I had moved her from Pennsylvania a year earlier after she suffered a stroke. Now I wondered if she’d suffered another; they hadn’t tested for that.

At the end of my visit, I told her I was returning home. “Oh, no!” she exclaimed. “Don’t drive all the way back home. Just spend the night in my apartment.” It took me a few minutes to realize she thought she was still in Pennsylvania.

We drove Daniel to the same hospital early the next morning. No stranger to hospitals, he was nervous nevertheless. When he was 16, he suffered a “blow-out fracture” of the orbital bone that held up his right eye in yet another ice hockey incident. He was in tremendous pain, and his eye had sunk partially into the sinus cavity. Even after surgery to implant a titanium shelf to support the eye, he still has double vision when looking up and numbness on the right side of his face.

Thinking of the spinal surgery, we couldn’t help but wonder: What if something goes wrong and he becomes paralyzed? What if this doesn’t help the pain?

When they wheeled him into the operating room, all we could see was his worried expression beneath the blue hospital cap.

During those long hours of the surgery, I frequented the elevator, traveling to and from my mother’s room. It was clear to me that we needed to get her out of there. Lying in bed all day and taking a multitude of drugs was only disorienting her more. I lobbied hard for a speedy discharge.

She refused to eat the meals they brought, so I ran down to the cafeteria to get her pizza—a Friday night staple when I was growing up—along with pie and her favorite vanilla ice cream. As she ate, her eyes started to twinkle and she became coherent. The staff agreed to put her back in bed without restraints.

Energized by this success, I returned to the second floor to await news about Daniel. That energy slowly dissipated as I watched the hands of the clock move past the anticipated conclusion of the operation.

Hours later, Daniel’s surgeon finally pushed through the O.R. doors. The surgery appeared to have been successful, he said, but time would tell.

“There was much more disc material that needed to be removed than I had thought. It kept coming and coming,” he said. “The nerve was so impinged that it literally snapped back into place like a taut rubber band. I’ve never seen anything like it.”

The next morning, Daniel was sitting up in bed, eager to get home. The pain had diminished, but he had been told it might take months to improve fully because the nerve had been impacted for so long.

While waiting for Daniel’s discharge papers, I went up to see my mother. They had decided she would be discharged that morning, too. I wasn’t sure how I could juggle both patients at the same time, so I contacted a home health care agency and arranged for an aide to stay with my mother at her apartment for the next 24 hours.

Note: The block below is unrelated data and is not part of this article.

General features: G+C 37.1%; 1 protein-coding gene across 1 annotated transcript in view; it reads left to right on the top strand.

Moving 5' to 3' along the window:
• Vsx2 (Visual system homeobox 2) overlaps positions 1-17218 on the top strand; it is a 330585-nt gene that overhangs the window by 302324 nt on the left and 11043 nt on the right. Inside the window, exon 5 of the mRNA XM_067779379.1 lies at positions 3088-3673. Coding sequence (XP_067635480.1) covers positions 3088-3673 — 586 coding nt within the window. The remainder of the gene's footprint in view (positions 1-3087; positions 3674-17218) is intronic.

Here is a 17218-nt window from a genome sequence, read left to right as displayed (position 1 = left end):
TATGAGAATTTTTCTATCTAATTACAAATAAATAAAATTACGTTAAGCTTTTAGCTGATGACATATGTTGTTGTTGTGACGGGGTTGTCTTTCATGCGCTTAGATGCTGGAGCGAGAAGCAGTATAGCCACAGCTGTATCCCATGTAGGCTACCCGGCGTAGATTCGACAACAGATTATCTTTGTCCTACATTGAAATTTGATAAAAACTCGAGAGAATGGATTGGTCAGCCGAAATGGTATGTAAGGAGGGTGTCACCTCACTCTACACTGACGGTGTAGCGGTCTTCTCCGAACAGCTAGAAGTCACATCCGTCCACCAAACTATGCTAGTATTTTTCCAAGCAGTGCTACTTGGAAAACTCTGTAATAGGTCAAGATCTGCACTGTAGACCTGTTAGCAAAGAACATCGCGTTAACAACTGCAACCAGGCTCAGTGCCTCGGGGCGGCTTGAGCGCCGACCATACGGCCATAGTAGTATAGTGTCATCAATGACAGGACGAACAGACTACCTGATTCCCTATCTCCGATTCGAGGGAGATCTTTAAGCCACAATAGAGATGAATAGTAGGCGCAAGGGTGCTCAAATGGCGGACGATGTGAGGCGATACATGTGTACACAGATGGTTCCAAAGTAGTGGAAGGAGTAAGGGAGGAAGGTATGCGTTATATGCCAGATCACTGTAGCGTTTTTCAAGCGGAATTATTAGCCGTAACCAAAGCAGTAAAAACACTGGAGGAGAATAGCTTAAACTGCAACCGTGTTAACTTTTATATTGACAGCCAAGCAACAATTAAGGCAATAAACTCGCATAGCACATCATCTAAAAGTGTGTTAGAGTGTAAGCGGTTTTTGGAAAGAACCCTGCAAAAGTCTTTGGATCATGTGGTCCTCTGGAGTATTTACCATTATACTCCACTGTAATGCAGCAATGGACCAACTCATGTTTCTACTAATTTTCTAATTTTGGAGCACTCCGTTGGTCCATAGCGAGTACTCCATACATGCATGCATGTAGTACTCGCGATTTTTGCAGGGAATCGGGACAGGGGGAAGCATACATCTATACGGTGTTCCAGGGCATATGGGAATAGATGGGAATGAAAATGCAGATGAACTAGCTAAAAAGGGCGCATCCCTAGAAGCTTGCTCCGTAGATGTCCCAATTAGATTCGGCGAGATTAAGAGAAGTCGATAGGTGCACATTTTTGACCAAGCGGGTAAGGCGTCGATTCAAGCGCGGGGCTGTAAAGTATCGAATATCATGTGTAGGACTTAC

We drove Daniel home, got him settled in bed, and then I returned to the hospital for my mom. The home health care aide helped me get her out of bed and dressed. Then I drove them to my mother’s apartment and got them settled, as well.

As I drove home hours later, I breathed a huge sigh of relief. Both Daniel and my mother were doing well; the worst was over. Not only that, but Nicole would be arriving home that afternoon.

A few hours later, with Daniel sleeping and my mother cared for, my husband and I left for the airport to pick up Nicole. She had been gone almost three weeks and apparently had a blast.

The flight from Amsterdam arrived early, and she was smiling brightly as she and her friend strode out the door from the customs area. But no sooner had we gotten into the car than she blurted, “Mom, I need to see the doctor tomorrow. My fever is gone but my throat is still killing me—and look at this huge lump on the side of my neck. I can barely turn my head!”

I let out a sigh as my chin fell to my chest.

Two courses of antibiotics and a few weeks later she was in the hospital getting her tonsils removed. After the surgery, the doctor announced, “There was a collective gasp in the operating room when we saw her tonsils. We had never seen any like them.”

I need a vacation, I thought. But not anytime soon.

Epilogue: Daniel went on to finish his collegiate hockey career at Dickinson College, helping his team win the Conference Championship his senior year. Now in his second year of law school, he’s too busy to play ice hockey but has taken up boxing.

Nicole’s tonsil surgery was a success. Her soprano voice was unaffected and she sings at Vassar College.

My mother still has her ups and downs living with Parkinson’s but soldiers on. At my insistence, her medical chart now reads, “Allergic to Haldol.”

As I write this, my husband and I are on a weeklong vacation in Costa Rica, sans kids. So far so good. (Knock on wood.)

Desirée Magney is a lawyer who lives in Chevy Chase.